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HONG KONG — Police in riot gear arrested more than 500 protesters this week, as people defied coronavirus restrictions and turned out in the thousands to protest Beijing's decision to impose a national security law in the autonomous territory — a move that's sparked condemnation from world leaders and has U.S. President Donald Trump poised to impose sanctions on China.
Many Hong Kongers fear the new law will end the political framework of “one country, two systems” that has guaranteed Hong Kong's autonomy for years. The policy has enshrined freedom not enjoyed by the rest of China into Hong Kong’s Basic Law, a “mini-constitution” that came into effect in 1997 and is supposed to remain in place for 50 years.
“I think if you’re a Hong Konger, you need to come out, because the mainland is taking our freedom of speech, and ‘one country, two systems’ away.” Mrs. Ho, a woman who joined protesters in the streets, told VICE News. “We can’t allow this ‘one country, one system’ to happen to our next generation.”
The new sweeping legislation targets acts of secession, subversion, and foreign interference, in broad language, and is expected to bar foreign judges from deciding national security cases, while giving Chinese intelligence agencies the ability to operate openly.
Though Hong Kong is supposed to pass its own national security legislation under the Basic Law, Beijing’s decision to go past Hong Kong’s legislature comes after protests last year brought millions into the streets and turned violent, upending normal life for months.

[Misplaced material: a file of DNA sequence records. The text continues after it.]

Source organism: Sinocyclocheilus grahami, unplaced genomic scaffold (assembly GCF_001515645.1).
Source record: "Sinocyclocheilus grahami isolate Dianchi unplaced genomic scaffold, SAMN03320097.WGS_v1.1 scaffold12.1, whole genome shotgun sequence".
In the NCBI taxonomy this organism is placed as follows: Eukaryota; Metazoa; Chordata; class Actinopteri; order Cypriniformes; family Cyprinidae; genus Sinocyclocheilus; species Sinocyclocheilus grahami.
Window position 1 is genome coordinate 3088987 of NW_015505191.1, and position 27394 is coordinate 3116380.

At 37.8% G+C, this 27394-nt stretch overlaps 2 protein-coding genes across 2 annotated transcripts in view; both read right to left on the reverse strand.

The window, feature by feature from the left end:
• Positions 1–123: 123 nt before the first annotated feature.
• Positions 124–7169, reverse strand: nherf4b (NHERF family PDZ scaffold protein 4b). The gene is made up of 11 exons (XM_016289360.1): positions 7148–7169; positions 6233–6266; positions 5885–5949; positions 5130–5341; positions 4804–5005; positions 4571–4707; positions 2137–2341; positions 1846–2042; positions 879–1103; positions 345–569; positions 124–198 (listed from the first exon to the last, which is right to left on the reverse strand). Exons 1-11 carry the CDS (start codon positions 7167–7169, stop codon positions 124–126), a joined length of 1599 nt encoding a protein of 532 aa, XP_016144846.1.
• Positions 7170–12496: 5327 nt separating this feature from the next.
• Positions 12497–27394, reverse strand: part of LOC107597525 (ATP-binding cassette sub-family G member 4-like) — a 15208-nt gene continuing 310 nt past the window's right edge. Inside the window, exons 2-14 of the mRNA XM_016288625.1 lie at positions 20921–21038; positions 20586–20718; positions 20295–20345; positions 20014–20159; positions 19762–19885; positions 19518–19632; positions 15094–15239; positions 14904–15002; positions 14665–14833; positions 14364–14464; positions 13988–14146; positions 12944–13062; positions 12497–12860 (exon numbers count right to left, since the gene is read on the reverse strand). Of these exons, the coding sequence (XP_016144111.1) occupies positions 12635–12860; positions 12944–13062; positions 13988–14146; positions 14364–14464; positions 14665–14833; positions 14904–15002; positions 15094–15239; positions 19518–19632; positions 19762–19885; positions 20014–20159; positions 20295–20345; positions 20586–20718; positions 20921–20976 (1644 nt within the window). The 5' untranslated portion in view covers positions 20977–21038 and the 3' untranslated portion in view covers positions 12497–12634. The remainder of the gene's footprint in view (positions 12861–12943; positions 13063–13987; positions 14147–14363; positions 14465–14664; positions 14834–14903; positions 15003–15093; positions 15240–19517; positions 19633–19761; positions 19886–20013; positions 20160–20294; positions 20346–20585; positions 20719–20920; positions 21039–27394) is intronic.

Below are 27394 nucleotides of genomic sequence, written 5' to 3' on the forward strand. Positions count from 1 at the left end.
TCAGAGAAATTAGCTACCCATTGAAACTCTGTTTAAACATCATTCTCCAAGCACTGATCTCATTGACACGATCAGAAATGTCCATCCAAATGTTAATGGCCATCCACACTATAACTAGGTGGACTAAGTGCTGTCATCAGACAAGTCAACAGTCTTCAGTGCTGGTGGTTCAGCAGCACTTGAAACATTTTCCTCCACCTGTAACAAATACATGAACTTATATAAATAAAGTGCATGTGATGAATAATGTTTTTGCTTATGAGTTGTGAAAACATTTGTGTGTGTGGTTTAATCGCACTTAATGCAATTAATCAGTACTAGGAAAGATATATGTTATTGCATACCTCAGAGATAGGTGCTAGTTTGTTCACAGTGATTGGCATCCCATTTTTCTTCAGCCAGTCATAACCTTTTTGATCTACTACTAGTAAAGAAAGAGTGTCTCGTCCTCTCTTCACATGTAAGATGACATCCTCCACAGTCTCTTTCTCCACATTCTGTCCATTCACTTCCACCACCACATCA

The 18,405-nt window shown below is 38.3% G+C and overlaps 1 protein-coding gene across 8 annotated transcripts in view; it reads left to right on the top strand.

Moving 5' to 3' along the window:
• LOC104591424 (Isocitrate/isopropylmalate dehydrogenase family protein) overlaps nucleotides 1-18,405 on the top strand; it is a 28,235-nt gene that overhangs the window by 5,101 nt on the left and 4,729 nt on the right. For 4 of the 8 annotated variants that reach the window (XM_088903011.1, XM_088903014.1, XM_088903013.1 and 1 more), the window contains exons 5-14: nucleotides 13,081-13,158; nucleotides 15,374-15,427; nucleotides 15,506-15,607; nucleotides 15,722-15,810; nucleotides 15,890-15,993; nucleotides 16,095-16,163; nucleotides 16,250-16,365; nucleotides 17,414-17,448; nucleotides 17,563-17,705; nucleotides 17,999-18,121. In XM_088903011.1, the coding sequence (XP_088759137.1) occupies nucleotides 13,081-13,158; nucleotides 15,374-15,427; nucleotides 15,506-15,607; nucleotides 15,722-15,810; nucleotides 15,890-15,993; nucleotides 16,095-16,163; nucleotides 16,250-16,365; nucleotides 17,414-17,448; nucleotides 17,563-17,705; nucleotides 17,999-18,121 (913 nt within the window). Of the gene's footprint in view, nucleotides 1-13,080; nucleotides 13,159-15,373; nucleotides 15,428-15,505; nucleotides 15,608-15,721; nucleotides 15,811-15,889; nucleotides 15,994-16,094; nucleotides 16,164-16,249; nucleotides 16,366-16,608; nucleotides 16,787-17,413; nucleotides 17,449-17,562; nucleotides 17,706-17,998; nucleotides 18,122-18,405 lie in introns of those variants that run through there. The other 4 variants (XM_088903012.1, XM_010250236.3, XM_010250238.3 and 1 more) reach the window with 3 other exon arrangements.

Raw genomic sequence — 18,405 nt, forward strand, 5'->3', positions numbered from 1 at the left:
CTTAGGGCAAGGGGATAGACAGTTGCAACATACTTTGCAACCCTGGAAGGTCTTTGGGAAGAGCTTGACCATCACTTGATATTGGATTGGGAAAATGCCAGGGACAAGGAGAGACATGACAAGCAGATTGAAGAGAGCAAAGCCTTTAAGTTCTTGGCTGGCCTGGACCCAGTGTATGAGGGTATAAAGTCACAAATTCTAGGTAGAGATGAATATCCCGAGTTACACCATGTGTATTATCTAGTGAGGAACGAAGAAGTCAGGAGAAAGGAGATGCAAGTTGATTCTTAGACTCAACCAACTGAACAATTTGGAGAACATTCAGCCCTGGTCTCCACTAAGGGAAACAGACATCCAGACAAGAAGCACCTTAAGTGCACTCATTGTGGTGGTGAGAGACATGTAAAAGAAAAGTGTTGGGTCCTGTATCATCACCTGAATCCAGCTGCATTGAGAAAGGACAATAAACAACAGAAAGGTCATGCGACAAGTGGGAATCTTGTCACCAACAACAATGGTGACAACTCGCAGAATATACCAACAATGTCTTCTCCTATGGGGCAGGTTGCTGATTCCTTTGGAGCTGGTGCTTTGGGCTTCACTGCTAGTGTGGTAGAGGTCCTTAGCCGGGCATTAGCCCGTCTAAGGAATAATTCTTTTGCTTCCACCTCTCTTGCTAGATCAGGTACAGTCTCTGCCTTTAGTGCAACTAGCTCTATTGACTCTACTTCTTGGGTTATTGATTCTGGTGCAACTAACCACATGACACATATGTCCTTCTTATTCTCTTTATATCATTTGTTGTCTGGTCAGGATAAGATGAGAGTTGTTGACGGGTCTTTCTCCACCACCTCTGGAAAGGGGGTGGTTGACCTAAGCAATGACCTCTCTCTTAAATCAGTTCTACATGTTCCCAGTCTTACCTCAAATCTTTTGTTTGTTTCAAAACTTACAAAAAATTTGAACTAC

The security law is expected to go into effect before the Legislative Council election in September, but Hong Kongers defied coronavirus restrictions to make their views known in what some fear is their last chance.
“It is a legislation without public consultation or mandate.” Peter, a protester in black bloc, told VICE News. “Hong Kong independence is the only way out, and the only way to get rid of the Communist Party’s regime.”
Police used pepper balls and water cannons to suppress demonstrations, and has beefed up security around key protest sites like Hong Kong’s Legislative Council.
“The worst-case scenario is the national security officials setting up in Hong Kong. They can enforce the law by themselves.” Ted Hui Chi-fung, a pro-democracy legislative councilor told VICE News. “The law as we know it may be rewritten.”
The pandemic has killed the momentum of a movement that staved off China’s attempt to chip-away at Hong Kong’s autonomy last year, and helped propel a pro-democracy sweep of local-level elections in November.
While limitations on public gathering remain in place, lawmakers like Hui are trying to reignite the resistance.
“The legislation and justice system will fall apart. Basic human rights, and freedom of speech will be stripped away.” Hui said. “Everyone in Hong Kong rising up and protesting this bill is very important.”
This segment aired on VICE News Tonight on May 28, 2020
Video produced by: Crystal Wong, Stanley Leung and Angad Singh. Edited by: Kimmy Gorden and Rachel Win
This article originally appeared on VICE US.